« Reply #24 on: December 17, 2002, 01:29:08 am »
I did a google search, and somebody has already named something the "Enterprise Unified Process - EUP". I am not quite sure what it is - at the first glance it seems like he scissored all his graphics from the RUP, but I don't know. Take a look for yourself at:
http://www.ronin-intl.com/publications/unifiedProcess.html

Mikkel

PhilR

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Re: A first contribution on the PUP/EUP
« Reply #25 on: December 17, 2002, 03:43:26 am »

Quote
Your points have also been well taken. This is just a friendly (if a bit provocative) discussion!


Actualy I realise that that is one of the attractions of XP.  It is provocative and forces one to justify doing more analysis, modelling etc.

Remember the old Structured Analysis days when a 'small miracle' was required to get from DFDs to Structure Charts and thus to COBOL?  So many blindly following and achieving so little.

XP brashly says 'prove you need it'

Phil.


PhilR

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Re: A first contribution on the PUP/EUP
« Reply #26 on: December 17, 2002, 03:53:45 am »
Quote
Mebbe the XP M.O. of banging out source code using a text editor is one reason there is so much bad code out there!  Kinda like building a circuit without first developing a schematic...


I agree but there is a lot of foolish modelling as well.

Some things I have observed.

I once saw the same diagram consisting of three boxes being photocopied over and over again.  The boxes were then given different labels.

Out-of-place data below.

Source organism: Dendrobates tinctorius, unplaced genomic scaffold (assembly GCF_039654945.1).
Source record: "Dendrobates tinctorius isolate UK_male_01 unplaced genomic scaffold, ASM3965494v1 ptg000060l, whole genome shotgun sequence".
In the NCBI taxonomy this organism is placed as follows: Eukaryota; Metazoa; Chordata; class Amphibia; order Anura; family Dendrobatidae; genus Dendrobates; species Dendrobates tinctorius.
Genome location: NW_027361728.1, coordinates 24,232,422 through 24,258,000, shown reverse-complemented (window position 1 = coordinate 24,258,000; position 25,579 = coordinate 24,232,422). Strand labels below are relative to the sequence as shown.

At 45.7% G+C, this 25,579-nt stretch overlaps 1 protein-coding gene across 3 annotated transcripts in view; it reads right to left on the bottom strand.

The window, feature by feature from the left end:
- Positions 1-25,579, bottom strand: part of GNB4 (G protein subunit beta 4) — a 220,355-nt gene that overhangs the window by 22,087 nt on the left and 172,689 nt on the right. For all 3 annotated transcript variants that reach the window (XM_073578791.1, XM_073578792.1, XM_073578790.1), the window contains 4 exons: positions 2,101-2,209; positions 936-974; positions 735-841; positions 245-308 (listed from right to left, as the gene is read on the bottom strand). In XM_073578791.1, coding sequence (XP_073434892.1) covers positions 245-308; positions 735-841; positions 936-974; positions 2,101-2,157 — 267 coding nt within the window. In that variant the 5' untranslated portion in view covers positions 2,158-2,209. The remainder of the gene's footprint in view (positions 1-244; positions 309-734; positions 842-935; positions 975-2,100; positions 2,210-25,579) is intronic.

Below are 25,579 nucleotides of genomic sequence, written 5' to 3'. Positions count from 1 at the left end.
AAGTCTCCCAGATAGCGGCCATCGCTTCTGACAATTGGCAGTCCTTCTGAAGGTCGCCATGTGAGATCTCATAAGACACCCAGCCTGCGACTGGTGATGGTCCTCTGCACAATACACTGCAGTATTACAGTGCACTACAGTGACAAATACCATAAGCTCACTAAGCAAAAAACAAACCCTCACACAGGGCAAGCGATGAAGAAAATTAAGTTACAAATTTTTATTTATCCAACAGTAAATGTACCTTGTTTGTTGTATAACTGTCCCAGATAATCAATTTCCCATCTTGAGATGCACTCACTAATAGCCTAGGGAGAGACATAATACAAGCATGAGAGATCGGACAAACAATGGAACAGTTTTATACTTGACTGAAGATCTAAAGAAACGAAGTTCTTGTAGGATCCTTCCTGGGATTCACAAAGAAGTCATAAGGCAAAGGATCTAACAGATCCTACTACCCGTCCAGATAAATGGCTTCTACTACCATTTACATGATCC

'What are you up to?' I enquired.  'Oh! The methodology says we have to do a Structured-Twiggle-Module-View for each Fooble and Feeble.  Since they are all identical this seemed the best way to do it'.

Another popular approach.

Spend half a year dumping 'stuff' into a CASE tool.  Look at the project schedule and panic.  Start coding and never look at the CASE tool stuff again.

And finally.

Spend a week debating whether the milk() operation belongs on the Cow class or the MilkingMachine class.  Best if you let the debate get so heated that people then have trouble working together constructively.

Phil.

andyd

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Re: A first contribution on the PUP/EUP
« Reply #27 on: December 17, 2002, 05:12:04 pm »
Hi All,
I've read some of the text from the book by Kent Beck "XP Embrace change".
I found it quite interesting and think it is always good to come up with new ways of thinking.  
I may have mis-understood, but as I recall the idea was that the code was considered the documentation until the project got to the point that it was no-longer changing.  At that point the approach seemed to be quickly document everything so that its not forgotten.  As I said, that was my impression and I'm not trying to upset anyone with my statement.  I do believe that XP has some good points, particularly its focus on automated testing, and I seem pair programming a benefit.  However, design documentation IMHO can assist with other areas such as project estimation and impact analysis.  I also feel that it is easier to document something as you go along.
IMHO the ideal is somewhere in between XP and RUP, where artifacts are generated because they add direct value, in some way, to the project.  This may change according to the size and complexity of project.  Arguably RUP supports this in the fact that it is itself configurable.

Some examples of where I see value, particularly at analysis

EA Requirements (not UML but I still find it useful)
* provide tracability to use cases.
* Can generate a document for the customer for "sign off" to baseline requirments in the model.

Use cases
* hi level, help show customer scope of system
* detailed, assist with planning acceptance testing and estimation of effort
* Planning development iterations

Activity Diagrams
* elaboration of processes involved - still understood by customer

etc


Andy.
Andy.



Tom_Andries

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Re: A first contribution on the PUP/EUP
« Reply #28 on: December 24, 2002, 05:52:57 am »
If I'm not mistaken, Scott Ambler uses the name EUP for Enterprise Unified Process.
Tom Andries